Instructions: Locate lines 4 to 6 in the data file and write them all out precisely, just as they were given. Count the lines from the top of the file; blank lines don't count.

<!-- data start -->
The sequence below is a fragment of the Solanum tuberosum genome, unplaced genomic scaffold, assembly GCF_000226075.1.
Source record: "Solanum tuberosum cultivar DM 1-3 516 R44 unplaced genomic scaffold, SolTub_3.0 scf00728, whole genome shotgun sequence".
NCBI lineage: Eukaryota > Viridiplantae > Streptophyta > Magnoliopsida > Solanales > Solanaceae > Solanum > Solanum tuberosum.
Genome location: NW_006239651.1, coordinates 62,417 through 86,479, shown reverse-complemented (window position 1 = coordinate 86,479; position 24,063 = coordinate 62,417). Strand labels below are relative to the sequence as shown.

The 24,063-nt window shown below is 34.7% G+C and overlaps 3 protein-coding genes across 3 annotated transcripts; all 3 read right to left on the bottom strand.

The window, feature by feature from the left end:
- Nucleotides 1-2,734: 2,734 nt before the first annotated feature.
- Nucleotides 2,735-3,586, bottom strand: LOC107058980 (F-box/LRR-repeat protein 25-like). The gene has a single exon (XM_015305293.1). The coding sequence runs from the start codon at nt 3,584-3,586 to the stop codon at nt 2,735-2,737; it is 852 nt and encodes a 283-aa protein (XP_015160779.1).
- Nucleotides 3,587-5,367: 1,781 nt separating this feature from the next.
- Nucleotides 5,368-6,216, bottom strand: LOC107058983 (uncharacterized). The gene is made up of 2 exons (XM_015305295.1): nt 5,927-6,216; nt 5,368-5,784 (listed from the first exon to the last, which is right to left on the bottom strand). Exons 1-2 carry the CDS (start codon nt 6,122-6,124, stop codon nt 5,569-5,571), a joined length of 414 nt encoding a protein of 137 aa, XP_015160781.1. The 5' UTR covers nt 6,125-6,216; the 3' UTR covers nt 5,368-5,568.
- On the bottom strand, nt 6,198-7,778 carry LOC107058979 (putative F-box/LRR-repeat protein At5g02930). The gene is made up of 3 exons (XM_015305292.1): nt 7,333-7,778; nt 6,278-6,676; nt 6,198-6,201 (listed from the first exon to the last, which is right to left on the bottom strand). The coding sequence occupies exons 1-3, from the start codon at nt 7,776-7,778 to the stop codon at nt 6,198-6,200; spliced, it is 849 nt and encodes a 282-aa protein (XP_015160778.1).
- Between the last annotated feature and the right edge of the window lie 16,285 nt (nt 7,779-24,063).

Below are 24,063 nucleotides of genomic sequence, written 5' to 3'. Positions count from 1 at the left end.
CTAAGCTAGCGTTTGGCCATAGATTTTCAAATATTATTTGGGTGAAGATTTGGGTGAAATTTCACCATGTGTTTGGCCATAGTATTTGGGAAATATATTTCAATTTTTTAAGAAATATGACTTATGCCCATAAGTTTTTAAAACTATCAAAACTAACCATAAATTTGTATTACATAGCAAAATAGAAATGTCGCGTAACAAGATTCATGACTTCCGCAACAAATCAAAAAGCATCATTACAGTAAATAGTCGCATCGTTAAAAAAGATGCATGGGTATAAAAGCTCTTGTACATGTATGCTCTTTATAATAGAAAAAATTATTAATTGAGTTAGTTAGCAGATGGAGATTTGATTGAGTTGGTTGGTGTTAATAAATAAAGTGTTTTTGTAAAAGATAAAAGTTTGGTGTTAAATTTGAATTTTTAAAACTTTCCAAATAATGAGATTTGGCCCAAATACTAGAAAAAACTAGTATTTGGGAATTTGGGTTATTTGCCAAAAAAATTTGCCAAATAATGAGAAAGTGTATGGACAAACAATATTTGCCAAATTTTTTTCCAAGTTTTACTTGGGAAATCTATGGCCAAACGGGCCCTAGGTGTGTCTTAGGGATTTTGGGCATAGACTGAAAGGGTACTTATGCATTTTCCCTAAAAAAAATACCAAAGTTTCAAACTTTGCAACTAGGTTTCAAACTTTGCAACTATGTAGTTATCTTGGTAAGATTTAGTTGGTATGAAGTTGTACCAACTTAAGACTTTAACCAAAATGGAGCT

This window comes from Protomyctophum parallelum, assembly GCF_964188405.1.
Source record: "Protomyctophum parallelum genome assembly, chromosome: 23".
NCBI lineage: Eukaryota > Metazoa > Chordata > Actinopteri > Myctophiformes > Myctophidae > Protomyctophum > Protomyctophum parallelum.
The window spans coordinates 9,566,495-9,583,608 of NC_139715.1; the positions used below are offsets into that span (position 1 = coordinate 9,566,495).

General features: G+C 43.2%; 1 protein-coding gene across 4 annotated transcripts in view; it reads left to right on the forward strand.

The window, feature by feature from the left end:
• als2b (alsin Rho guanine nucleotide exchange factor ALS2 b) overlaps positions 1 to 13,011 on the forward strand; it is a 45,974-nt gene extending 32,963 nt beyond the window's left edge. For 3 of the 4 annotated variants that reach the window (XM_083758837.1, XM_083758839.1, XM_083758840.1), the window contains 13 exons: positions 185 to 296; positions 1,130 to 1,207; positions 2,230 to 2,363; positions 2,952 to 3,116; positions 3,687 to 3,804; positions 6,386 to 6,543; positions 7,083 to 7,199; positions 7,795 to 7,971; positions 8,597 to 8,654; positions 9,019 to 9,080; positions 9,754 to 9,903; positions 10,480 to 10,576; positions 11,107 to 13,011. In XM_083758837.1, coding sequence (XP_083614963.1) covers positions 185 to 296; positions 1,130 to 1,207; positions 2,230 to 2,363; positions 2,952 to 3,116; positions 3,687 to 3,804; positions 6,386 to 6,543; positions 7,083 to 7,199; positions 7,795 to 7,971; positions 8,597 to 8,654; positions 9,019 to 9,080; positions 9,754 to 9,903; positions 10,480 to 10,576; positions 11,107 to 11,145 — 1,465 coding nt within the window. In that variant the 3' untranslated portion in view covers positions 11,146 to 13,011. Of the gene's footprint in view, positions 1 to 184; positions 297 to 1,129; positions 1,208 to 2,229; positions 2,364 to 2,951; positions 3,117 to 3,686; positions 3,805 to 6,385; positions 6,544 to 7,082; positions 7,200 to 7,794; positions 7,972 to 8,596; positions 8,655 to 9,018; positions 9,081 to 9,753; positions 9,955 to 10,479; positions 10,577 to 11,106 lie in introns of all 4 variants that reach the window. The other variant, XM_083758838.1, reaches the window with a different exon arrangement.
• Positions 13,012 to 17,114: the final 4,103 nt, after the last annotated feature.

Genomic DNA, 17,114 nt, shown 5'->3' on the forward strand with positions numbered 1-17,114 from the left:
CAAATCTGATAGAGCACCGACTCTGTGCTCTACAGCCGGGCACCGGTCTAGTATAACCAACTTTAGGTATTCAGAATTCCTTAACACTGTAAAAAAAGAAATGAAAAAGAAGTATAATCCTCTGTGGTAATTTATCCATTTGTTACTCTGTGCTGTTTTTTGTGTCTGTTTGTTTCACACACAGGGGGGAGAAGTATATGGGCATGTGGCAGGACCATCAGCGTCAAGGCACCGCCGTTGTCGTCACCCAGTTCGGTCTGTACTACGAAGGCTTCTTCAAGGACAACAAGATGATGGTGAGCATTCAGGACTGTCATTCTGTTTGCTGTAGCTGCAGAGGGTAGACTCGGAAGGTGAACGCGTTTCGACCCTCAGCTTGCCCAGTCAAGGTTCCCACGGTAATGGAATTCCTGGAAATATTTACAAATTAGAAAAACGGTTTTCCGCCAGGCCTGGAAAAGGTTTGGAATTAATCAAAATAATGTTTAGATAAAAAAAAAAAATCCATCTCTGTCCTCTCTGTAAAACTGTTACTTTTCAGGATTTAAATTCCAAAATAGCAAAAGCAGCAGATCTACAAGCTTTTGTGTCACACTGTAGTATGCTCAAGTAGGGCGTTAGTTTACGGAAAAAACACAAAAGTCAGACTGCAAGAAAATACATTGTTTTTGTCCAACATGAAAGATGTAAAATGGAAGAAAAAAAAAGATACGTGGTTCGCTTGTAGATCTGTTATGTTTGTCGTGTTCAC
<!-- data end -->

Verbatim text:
Genome location: NW_006239651.1, coordinates 62,417 through 86,479, shown reverse-complemented (window position 1 = coordinate 86,479; position 24,063 = coordinate 62,417). Strand labels below are relative to the sequence as shown.

The 24,063-nt window shown below is 34.7% G+C and overlaps 3 protein-coding genes across 3 annotated transcripts; all 3 read right to left on the bottom strand.

The window, feature by feature from the left end: